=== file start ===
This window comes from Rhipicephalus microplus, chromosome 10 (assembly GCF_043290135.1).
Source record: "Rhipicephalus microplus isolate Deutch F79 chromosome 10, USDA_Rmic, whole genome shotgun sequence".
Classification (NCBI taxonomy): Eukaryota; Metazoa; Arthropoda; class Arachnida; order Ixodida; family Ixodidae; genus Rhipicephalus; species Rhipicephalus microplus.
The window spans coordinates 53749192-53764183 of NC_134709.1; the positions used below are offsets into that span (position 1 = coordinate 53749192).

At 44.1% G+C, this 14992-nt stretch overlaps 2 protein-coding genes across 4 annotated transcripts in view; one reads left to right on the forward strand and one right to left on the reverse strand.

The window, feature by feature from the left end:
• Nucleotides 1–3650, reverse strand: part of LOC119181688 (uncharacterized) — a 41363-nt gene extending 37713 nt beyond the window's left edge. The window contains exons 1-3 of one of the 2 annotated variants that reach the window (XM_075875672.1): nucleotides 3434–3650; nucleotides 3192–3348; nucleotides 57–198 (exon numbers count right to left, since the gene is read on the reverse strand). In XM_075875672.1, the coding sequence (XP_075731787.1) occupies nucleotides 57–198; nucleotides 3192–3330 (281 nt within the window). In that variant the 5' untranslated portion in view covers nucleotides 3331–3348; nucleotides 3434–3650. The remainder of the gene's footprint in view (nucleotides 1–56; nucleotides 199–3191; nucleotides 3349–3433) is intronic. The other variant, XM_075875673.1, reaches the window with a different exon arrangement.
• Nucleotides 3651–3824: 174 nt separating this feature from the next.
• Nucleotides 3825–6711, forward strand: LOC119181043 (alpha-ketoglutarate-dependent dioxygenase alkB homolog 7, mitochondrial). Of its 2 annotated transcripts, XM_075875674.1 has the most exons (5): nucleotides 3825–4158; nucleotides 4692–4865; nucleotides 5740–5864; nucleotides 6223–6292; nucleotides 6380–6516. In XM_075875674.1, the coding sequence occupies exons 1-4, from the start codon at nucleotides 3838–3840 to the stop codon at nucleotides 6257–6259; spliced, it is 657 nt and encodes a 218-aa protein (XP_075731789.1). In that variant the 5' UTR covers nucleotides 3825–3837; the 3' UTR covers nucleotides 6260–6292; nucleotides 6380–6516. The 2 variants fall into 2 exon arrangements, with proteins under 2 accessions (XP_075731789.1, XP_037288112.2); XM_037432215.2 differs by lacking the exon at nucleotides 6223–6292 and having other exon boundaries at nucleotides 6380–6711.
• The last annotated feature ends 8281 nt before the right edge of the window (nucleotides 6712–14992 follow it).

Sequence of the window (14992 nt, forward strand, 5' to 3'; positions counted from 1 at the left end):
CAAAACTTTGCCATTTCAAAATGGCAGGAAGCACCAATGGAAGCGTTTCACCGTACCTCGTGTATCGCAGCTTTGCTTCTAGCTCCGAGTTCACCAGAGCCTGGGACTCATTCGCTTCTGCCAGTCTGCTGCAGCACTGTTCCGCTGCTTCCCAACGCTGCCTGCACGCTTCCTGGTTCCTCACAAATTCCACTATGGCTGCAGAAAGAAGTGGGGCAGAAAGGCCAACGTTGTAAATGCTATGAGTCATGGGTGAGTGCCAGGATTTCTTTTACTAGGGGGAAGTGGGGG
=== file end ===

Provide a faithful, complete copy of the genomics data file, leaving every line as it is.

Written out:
This window comes from Rhipicephalus microplus, chromosome 10 (assembly GCF_043290135.1).
Source record: "Rhipicephalus microplus isolate Deutch F79 chromosome 10, USDA_Rmic, whole genome shotgun sequence".
Classification (NCBI taxonomy): Eukaryota; Metazoa; Arthropoda; class Arachnida; order Ixodida; family Ixodidae; genus Rhipicephalus; species Rhipicephalus microplus.
The window spans coordinates 53749192-53764183 of NC_134709.1; the positions used below are offsets into that span (position 1 = coordinate 53749192).

At 44.1% G+C, this 14992-nt stretch overlaps 2 protein-coding genes across 4 annotated transcripts in view; one reads left to right on the forward strand and one right to left on the reverse strand.

The window, feature by feature from the left end:
• Nucleotides 1–3650, reverse strand: part of LOC119181688 (uncharacterized) — a 41363-nt gene extending 37713 nt beyond the window's left edge. The window contains exons 1-3 of one of the 2 annotated variants that reach the window (XM_075875672.1): nucleotides 3434–3650; nucleotides 3192–3348; nucleotides 57–198 (exon numbers count right to left, since the gene is read on the reverse strand). In XM_075875672.1, the coding sequence (XP_075731787.1) occupies nucleotides 57–198; nucleotides 3192–3330 (281 nt within the window). In that variant the 5' untranslated portion in view covers nucleotides 3331–3348; nucleotides 3434–3650. The remainder of the gene's footprint in view (nucleotides 1–56; nucleotides 199–3191; nucleotides 3349–3433) is intronic. The other variant, XM_075875673.1, reaches the window with a different exon arrangement.
• Nucleotides 3651–3824: 174 nt separating this feature from the next.
• Nucleotides 3825–6711, forward strand: LOC119181043 (alpha-ketoglutarate-dependent dioxygenase alkB homolog 7, mitochondrial). Of its 2 annotated transcripts, XM_075875674.1 has the most exons (5): nucleotides 3825–4158; nucleotides 4692–4865; nucleotides 5740–5864; nucleotides 6223–6292; nucleotides 6380–6516. In XM_075875674.1, the coding sequence occupies exons 1-4, from the start codon at nucleotides 3838–3840 to the stop codon at nucleotides 6257–6259; spliced, it is 657 nt and encodes a 218-aa protein (XP_075731789.1). In that variant the 5' UTR covers nucleotides 3825–3837; the 3' UTR covers nucleotides 6260–6292; nucleotides 6380–6516. The 2 variants fall into 2 exon arrangements, with proteins under 2 accessions (XP_075731789.1, XP_037288112.2); XM_037432215.2 differs by lacking the exon at nucleotides 6223–6292 and having other exon boundaries at nucleotides 6380–6711.
• The last annotated feature ends 8281 nt before the right edge of the window (nucleotides 6712–14992 follow it).

Sequence of the window (14992 nt, forward strand, 5' to 3'; positions counted from 1 at the left end):
CAAAACTTTGCCATTTCAAAATGGCAGGAAGCACCAATGGAAGCGTTTCACCGTACCTCGTGTATCGCAGCTTTGCTTCTAGCTCCGAGTTCACCAGAGCCTGGGACTCATTCGCTTCTGCCAGTCTGCTGCAGCACTGTTCCGCTGCTTCCCAACGCTGCCTGCACGCTTCCTGGTTCCTCACAAATTCCACTATGGCTGCAGAAAGAAGTGGGGCAGAAAGGCCAACGTTGTAAATGCTATGAGTCATGGGTGAGTGCCAGGATTTCTTTTACTAGGGGGAAGTGGGGG